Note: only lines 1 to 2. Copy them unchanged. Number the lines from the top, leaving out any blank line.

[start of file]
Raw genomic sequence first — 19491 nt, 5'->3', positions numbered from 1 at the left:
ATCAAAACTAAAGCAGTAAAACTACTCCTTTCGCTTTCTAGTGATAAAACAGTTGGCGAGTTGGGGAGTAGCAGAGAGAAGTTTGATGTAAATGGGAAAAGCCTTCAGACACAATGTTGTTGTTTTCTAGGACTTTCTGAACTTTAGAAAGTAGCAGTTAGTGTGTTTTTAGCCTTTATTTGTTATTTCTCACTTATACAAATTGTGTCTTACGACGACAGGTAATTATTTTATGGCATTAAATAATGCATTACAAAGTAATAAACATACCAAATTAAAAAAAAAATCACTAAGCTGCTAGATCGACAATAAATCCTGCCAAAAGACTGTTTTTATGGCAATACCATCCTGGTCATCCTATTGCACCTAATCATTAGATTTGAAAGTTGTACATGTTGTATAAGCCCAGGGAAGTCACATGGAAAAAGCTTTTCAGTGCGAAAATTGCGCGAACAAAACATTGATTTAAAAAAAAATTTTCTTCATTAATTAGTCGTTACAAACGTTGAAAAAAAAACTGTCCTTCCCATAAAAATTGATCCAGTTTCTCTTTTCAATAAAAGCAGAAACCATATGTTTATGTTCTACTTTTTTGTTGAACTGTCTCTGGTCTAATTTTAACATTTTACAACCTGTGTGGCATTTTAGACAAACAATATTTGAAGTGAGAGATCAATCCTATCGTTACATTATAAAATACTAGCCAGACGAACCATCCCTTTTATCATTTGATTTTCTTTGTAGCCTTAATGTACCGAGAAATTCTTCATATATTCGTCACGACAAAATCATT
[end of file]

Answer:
Raw genomic sequence first — 19491 nt, 5'->3', positions numbered from 1 at the left:
ATCAAAACTAAAGCAGTAAAACTACTCCTTTCGCTTTCTAGTGATAAAACAGTTGGCGAGTTGGGGAGTAGCAGAGAGAAGTTTGATGTAAATGGGAAAAGCCTTCAGACACAATGTTGTTGTTTTCTAGGACTTTCTGAACTTTAGAAAGTAGCAGTTAGTGTGTTTTTAGCCTTTATTTGTTATTTCTCACTTATACAAATTGTGTCTTACGACGACAGGTAATTATTTTATGGCATTAAATAATGCATTACAAAGTAATAAACATACCAAATTAAAAAAAAAATCACTAAGCTGCTAGATCGACAATAAATCCTGCCAAAAGACTGTTTTTATGGCAATACCATCCTGGTCATCCTATTGCACCTAATCATTAGATTTGAAAGTTGTACATGTTGTATAAGCCCAGGGAAGTCACATGGAAAAAGCTTTTCAGTGCGAAAATTGCGCGAACAAAACATTGATTTAAAAAAAAATTTTCTTCATTAATTAGTCGTTACAAACGTTGAAAAAAAAACTGTCCTTCCCATAAAAATTGATCCAGTTTCTCTTTTCAATAAAAGCAGAAACCATATGTTTATGTTCTACTTTTTTGTTGAACTGTCTCTGGTCTAATTTTAACATTTTACAACCTGTGTGGCATTTTAGACAAACAATATTTGAAGTGAGAGATCAATCCTATCGTTACATTATAAAATACTAGCCAGACGAACCATCCCTTTTATCATTTGATTTTCTTTGTAGCCTTAATGTACCGAGAAATTCTTCATATATTCGTCACGACAAAATCATT